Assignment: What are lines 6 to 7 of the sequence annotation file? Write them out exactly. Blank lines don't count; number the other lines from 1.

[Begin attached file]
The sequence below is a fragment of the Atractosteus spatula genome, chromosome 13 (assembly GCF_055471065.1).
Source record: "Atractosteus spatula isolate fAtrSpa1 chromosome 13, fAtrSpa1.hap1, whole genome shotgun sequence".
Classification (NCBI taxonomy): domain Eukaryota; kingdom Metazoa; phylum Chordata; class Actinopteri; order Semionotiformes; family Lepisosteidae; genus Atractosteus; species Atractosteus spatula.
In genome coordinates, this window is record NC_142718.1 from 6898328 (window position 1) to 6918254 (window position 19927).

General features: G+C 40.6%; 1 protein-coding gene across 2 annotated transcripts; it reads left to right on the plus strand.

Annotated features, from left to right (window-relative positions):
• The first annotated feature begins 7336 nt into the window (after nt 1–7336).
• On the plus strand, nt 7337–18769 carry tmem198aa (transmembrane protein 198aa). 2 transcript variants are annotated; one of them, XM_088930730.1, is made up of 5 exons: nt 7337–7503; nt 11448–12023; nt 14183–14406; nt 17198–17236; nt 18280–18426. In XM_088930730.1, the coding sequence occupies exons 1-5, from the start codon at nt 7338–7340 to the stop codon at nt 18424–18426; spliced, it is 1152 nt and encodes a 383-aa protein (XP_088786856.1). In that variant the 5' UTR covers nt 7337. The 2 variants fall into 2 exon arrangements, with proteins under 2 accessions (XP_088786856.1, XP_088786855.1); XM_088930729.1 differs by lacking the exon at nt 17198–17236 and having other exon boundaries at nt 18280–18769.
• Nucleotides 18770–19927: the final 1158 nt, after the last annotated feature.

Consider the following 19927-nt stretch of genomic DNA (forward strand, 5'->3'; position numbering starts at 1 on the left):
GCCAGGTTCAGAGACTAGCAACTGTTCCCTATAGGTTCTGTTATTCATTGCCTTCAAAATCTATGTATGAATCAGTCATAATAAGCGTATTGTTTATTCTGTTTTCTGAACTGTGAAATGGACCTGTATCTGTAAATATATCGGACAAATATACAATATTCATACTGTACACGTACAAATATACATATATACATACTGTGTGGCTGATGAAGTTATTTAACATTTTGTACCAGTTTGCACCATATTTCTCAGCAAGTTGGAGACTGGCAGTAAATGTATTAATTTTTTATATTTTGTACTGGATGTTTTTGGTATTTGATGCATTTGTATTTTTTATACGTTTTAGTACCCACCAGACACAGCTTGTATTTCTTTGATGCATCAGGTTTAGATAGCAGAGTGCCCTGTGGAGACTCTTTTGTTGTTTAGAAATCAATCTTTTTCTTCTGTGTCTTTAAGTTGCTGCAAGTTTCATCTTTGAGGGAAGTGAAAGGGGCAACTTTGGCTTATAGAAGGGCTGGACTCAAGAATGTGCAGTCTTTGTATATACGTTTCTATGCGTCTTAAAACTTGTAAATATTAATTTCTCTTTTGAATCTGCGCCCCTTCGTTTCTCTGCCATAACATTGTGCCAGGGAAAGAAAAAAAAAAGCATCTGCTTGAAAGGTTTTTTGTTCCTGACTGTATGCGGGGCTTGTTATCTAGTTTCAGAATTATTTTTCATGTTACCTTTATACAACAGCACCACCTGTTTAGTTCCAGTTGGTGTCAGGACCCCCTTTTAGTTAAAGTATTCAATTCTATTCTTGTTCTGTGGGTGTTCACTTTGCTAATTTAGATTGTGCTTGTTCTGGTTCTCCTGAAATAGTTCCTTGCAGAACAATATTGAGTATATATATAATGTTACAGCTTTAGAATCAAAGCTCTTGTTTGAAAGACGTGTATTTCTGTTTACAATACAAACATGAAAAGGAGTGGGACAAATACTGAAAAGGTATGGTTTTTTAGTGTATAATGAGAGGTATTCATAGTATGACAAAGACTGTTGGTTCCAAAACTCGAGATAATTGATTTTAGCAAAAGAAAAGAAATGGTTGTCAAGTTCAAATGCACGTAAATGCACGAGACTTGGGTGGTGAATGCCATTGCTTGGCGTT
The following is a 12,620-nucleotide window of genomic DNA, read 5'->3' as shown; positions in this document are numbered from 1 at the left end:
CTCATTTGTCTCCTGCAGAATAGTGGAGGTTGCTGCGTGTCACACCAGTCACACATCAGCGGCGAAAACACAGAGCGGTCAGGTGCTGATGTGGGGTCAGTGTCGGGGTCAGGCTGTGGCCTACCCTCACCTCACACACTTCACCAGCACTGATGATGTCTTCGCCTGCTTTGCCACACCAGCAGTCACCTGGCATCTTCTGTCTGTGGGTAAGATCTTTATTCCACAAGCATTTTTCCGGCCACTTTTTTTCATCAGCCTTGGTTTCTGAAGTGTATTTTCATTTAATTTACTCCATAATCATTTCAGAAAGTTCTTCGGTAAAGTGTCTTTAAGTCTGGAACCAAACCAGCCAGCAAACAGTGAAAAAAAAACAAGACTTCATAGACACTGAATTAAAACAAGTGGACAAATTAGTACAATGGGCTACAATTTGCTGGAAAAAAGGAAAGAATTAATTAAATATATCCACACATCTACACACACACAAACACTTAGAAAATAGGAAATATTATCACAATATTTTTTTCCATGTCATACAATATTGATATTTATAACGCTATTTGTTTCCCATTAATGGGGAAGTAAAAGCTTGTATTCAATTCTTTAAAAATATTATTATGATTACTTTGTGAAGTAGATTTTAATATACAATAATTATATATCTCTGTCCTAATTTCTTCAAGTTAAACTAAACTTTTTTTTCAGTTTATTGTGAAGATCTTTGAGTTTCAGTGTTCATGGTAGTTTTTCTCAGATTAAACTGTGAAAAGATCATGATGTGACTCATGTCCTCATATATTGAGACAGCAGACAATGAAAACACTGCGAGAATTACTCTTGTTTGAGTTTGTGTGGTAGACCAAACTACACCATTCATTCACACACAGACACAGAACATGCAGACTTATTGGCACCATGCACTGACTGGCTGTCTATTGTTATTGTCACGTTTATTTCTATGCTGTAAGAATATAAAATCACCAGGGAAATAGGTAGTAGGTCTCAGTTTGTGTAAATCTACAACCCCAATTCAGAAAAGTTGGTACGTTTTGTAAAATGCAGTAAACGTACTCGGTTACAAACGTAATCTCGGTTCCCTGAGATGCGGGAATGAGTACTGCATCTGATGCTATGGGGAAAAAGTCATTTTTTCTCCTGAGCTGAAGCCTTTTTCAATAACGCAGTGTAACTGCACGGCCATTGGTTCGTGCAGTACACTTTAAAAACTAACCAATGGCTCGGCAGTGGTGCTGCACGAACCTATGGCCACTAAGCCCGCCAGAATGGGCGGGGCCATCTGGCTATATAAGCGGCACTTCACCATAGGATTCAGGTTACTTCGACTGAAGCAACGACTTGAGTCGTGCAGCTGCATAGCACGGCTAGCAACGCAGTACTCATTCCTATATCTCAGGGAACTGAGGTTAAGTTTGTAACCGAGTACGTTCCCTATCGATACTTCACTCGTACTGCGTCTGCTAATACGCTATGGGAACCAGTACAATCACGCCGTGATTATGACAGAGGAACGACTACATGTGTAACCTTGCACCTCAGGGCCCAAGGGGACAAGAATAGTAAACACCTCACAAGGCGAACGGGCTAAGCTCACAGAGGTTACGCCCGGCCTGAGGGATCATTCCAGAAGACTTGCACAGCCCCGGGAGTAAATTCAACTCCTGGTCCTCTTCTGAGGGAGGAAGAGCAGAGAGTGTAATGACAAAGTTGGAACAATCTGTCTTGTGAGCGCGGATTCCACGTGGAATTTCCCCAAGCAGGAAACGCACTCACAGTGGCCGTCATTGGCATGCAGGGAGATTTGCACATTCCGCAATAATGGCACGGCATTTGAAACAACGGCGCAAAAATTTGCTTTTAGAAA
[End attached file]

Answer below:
Annotated features, from left to right (window-relative positions):
• The first annotated feature begins 7336 nt into the window (after nt 1–7336).